SSL uses RC4 as the default stream cipher. It`s a pretty good one, though it`s getting a little older. There are some interesting advancements being made in the field and nearly two years ago wolfSSL added two ciphers from the eStream project into the code base, RABBIT and HC-128. RABBIT is nearly twice as fast as RC4 and HC-128 is about 5 times as fast! So if you`ve ever decided not to use SSL because of speed concerns, using wolfSSL`s stream ciphers should lessen or eliminate that performance doubt.
Both RABBIT and HC-128 are built by default into wolfSSL. Please see the examples or the docs for usage.
Hi! The next wolfSSL release should be ready this week, barring unforeseen testing issues. Our big feature addition for this release is key generation. The addition of key generation to wolfSSL clears the way for us to add certificate generation, with planned availability in September. We’ve had a number of our commercial customers as well as open source users asking us for these features for various reasons, and we’re happy to add them for the enjoyment of all.
One use case that we are particularly excited about is enabling digital signing for embedded systems and devices. Essentially, we’ll be providing the key components in our next release for our users to set up digital signing for their various embedded systems. Watch this space for our white paper on the topic. The white paper will go through the process of setting up your own private certificate authority, as you would do if you were setting up your own private app store or secure firmware download site. Many users like to do this sort of thing if they have closed systems, and don’t need certificates from a standard certificate authority. Who knows, perhaps one of our users will use wolfSSL certificate generation to break the monopolies currently enjoyed by the current batch of certificate authorities.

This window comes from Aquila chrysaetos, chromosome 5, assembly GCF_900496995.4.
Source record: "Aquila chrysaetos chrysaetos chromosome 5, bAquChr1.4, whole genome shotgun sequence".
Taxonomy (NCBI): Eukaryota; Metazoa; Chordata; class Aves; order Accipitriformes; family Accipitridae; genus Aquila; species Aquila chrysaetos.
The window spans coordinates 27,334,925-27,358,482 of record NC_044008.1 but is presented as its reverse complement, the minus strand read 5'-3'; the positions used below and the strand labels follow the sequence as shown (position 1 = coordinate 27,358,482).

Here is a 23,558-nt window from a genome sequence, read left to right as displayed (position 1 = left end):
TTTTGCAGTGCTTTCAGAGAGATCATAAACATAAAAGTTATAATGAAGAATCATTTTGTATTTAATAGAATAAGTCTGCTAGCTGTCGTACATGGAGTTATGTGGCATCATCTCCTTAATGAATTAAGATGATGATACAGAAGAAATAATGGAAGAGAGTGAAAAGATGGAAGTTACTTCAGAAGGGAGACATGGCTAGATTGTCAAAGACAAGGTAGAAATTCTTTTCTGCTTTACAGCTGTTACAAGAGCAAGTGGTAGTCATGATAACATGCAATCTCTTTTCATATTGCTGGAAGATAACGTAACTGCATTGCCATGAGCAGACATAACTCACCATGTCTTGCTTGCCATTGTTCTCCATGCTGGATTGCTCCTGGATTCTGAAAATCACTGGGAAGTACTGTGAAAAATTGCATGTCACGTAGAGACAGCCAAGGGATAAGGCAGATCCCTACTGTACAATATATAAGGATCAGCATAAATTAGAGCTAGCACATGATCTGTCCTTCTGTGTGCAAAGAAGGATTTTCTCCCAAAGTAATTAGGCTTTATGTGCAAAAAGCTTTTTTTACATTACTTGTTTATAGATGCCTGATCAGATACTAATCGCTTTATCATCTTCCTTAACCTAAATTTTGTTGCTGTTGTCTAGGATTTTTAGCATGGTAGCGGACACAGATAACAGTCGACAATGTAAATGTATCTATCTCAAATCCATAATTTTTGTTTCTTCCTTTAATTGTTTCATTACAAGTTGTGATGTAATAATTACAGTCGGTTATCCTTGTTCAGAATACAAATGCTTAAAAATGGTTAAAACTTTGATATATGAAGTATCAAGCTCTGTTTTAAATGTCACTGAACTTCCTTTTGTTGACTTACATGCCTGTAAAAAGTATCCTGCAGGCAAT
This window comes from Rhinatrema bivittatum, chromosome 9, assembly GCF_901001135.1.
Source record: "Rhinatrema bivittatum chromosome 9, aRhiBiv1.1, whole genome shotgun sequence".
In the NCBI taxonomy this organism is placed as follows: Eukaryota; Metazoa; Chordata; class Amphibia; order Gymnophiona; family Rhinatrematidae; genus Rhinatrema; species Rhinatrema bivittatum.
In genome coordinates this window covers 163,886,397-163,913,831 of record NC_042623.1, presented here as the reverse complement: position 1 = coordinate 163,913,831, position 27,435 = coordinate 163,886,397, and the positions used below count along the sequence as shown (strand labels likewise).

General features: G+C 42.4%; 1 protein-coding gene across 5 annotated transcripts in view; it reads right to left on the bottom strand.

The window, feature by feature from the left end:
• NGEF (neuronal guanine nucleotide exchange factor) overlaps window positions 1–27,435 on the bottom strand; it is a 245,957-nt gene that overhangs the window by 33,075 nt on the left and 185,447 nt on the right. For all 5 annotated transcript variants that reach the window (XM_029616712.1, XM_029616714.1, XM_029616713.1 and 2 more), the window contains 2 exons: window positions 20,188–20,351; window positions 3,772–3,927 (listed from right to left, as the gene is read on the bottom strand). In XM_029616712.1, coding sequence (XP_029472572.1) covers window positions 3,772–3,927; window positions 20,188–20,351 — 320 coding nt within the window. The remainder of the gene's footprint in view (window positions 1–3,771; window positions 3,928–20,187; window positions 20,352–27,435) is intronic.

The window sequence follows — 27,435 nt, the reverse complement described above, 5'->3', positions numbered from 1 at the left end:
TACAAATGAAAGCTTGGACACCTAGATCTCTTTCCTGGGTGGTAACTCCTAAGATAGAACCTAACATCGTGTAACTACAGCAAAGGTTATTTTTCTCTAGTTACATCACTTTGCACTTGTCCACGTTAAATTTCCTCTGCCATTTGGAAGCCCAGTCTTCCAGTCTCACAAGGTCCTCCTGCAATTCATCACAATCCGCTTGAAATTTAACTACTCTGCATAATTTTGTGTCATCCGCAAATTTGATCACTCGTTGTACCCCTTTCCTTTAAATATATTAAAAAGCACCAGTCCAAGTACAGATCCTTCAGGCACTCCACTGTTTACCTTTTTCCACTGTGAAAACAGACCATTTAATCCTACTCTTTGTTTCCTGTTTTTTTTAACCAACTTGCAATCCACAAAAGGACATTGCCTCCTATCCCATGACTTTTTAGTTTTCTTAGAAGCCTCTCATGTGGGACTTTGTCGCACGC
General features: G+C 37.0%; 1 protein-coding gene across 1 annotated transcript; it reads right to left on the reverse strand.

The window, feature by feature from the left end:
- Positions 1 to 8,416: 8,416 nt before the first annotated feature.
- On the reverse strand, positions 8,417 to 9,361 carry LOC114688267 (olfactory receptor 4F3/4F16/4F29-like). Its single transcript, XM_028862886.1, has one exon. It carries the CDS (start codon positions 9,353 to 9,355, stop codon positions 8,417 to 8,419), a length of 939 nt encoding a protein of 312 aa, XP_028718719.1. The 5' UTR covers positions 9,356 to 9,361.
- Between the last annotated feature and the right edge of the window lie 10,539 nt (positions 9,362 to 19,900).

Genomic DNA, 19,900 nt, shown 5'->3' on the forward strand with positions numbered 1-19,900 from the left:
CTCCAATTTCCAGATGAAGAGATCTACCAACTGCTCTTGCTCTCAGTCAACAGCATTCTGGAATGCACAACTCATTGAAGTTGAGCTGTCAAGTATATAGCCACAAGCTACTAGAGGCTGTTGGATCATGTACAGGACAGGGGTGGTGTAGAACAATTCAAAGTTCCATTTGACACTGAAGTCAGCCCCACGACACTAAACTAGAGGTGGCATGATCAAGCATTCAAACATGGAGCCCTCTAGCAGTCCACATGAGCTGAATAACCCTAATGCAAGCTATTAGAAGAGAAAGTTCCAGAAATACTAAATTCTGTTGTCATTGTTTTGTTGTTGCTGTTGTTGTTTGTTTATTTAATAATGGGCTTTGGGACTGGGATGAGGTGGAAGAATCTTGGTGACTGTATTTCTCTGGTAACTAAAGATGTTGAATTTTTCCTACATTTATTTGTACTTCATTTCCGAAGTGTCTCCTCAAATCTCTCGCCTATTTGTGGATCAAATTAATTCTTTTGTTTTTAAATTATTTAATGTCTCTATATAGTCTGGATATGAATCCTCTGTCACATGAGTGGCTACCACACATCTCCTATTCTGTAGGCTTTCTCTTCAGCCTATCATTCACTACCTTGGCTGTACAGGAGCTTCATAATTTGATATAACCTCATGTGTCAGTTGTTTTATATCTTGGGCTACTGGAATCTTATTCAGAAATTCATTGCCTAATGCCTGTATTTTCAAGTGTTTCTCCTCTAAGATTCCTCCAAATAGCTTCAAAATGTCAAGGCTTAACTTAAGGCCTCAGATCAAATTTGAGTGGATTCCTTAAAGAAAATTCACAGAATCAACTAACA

If you are a device vendor, you might ask the broader question of why to use SSL secure firmware download to your devices? First, you will know where the firmware updated and installed on your device is coming from. It won’t be random, it will be coming from a server you control. Second, you will know that the software updated to the device has not been tampered with during delivery.
As we saw from the recent Security B-Sides presentation “Fun with VxWorks” (The presentation can be found here: https://speakerdeck.com/hdm/fun-with-vxworks), the attack vector of current interest is embedded systems and devices. As such, vendors of connected devices such as printers, cameras, etc, will need to be setting up their own private secure delivery mechanisms for applying firmware updates, etc.
As always, we’re here to help. Contact us at firstname.lastname@example.org if you need help with this stuff, either on the server side or the device side.
1. Size: wolfSSL can be built as small as 30k.
2. Supports the newest standards: TLS 1.1 and 1.2, DTLS, and Stream Ciphers
4. Royalty Free
5. OpenSSL compatibility API to ease porting into older applications
If you are an adopter of IPv6 and want to use an embedded ssl implementation, then you may have been wondering if wolfSSL supports IPv6. The answer is yes, we do support wolfSSL running on top of IPv6. Note that our current test applications default to IPv4, so as to apply to a broader number of systems. Please see https://www.wolfssl.com/docs/wolfssl-manual/ch2/ –enable-ipv6 to change the test applications to IPv6. You can contact us at email@example.com if you need assistance with IP version issues.
Further information on IPv6 can be found here: http://en.wikipedia.org/wiki/IPv6.
Here’s another informative blog post from John Sawyer of DarkReading: http://www.darkreading.com/blog/archives/2010/08/gaining_a_footh.html.